SHORPY Historic Photo Archive & Fine-Art Prints
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About the Photos

Our holdings include hundreds of glass and film negatives/transparencies that we've scanned ourselves; in addition, many other photos on this site were extracted from reference images (high-resolution tiffs) in the Library of Congress research archive. (To query the database click here.) They are adjusted, restored and reworked by your webmaster in accordance with his aesthetic sensibilities before being downsized and turned into the jpegs you see here. All of these images (including "derivative works") are protected by copyright laws of the United States and other jurisdictions and may not be sold, reproduced or otherwise used for commercial purposes without permission.

© 2018 SHORPY INC.

[REV 25-NOV-2014]

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End of the Rainbow: Cars!

End of the Rainbow: Cars!

1955. A rainbow over the campus of Cal Poly, San Luis Obispo, seems to end on a row of classic 50s cars. The two-tone '53 Olds is nice, but I wish it wasn't obscuring the red-roofed Merc behind it. Shot by my brother, then a freshman there, on 35mm Kodachrome. View full size.

On Shorpy:
Today's Top 5

Image Drag & Drop

Hey, tterrace- I'm fooling around, and having a lot of fun, with
and just dragged & dropped your photo above into the search box.

It came up with this delightful site
While I'm commenting, I've recently watched Pal Joey and Flower Drum Song. Great views of San Francisco of course, but what really caught my eye were the cars--'50s vintage, fresh and new, and I recognized every one of them, the cars of my adolescence.


This photo is so beautiful I use it as my computer background. The colors are amazing.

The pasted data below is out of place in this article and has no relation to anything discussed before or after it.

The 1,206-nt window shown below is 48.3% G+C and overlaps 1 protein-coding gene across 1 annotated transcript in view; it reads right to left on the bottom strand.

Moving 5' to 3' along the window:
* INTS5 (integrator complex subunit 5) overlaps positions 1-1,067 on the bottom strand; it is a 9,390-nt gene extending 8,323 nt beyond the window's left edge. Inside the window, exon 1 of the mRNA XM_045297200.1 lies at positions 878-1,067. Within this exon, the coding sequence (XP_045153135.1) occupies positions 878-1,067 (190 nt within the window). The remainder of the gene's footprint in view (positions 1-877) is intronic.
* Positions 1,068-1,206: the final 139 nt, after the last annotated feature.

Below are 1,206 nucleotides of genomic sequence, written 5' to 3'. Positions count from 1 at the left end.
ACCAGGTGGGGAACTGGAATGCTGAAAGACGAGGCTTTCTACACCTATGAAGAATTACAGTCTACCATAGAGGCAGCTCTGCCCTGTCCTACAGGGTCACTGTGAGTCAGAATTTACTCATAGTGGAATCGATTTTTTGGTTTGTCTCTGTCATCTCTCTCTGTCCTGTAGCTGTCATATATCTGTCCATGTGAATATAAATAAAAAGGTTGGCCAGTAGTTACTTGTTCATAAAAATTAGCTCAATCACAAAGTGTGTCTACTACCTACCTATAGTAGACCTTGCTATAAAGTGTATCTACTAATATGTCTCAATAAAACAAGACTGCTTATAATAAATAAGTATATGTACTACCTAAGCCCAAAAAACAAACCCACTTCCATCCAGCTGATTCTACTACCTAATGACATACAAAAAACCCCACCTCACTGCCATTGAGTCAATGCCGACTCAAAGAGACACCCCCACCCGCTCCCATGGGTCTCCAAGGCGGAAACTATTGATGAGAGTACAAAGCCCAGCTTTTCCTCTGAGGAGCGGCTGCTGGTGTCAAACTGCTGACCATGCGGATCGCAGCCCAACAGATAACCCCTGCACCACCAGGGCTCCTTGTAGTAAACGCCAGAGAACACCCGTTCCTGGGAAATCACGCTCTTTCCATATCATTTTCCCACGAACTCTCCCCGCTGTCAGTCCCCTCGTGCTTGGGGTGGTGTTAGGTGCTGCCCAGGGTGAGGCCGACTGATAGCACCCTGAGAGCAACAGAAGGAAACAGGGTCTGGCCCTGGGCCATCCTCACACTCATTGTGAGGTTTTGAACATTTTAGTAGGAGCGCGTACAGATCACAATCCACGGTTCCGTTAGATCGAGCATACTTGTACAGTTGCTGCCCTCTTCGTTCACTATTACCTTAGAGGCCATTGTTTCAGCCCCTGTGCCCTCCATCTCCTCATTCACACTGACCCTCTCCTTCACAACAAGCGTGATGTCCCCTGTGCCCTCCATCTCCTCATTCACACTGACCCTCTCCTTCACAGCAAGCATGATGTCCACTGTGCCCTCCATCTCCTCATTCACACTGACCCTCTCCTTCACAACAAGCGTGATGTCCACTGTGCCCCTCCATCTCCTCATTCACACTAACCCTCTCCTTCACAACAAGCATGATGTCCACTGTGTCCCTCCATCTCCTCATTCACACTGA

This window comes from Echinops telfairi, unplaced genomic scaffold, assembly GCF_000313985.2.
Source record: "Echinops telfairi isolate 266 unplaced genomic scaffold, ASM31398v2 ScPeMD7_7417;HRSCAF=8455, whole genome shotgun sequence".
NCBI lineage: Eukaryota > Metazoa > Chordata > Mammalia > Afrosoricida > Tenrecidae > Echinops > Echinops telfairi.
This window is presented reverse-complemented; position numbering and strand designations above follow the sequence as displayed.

Hard to tell if the Mercury is a '52 or '53. A 1953 Merc was my first car, bought used in 1958 for $500 when I was in high school. You could hear the "glasspacks" a half mile away. These days, you can't tell one car brand from another, far less the year.


In today's world of highly sanitized digital photography a picture like this is enjoyable to look at. The saturated colors and tones are lovely. Thanks for putting this up. Definitely need to find some Kodachrome for my Yashica Electra Rangefinder (circa 1966) and put the DSLR away for a while.

The Old Days

My personal theory on why everything seemed so simple in the 'old' days is that many times the old days were merely days of our youth. And what is simpler than waking up, going to school, going home, and doing it again. Of course, with a smattering of highlights and lowlights interspersed with the mundane routines of childhood.

I lived in Santa Maria in 1956-57, about 30 miles south of SLO. And I remember those days fondly. Fifth and sixth grade. Purple People Eater on the radio, huge tailfins on cars, sand dunes at Pismo Beach, sandlot baseball, and roaming the dry riverbed and cliffs which were on the way to SLO. And coincidentally the next town north from Santa Maria was Nipomo, where we just saw the Depression era photo of the mom nursing her baby.


On the rainbow one can see a thin additional strip of UV wavelength light turned visible by the film.

Big Cars on Campus

Not everyone on campus had the latest cars. There's a '48 Plymouth and a '49 Ford at the left, and across the street must be Dad's "old" 1949 Buick.

The More Things Change

Nearly 55 years later and still no available parking on campus!

The Fifties in a single pic

I didn't live out the Fifties, but from what I've seen and read through the years, few pictures epitomize that era for me such as this one. It goes so hand in hand with the feelings of a bright future and overall optimism promised by the Atomic Age (Cold War notwithstanding) as well as with the idealism and memories of a seemingly less complex time we tend to associate the era with nowadays. (The film Pleasantville comes to mind).

1953 Olds

That is an example of the legendary Rocket 88!

SHORPY HISTORICAL PHOTO ARCHIVE | History in HD is a vintage photo archive featuring thousands of high-definition images from the 1850s to 1960s. (Available as fine-art prints from the Shorpy Archive.) The site is named after Shorpy Higginbotham, a teenage coal miner who lived 100 years ago.

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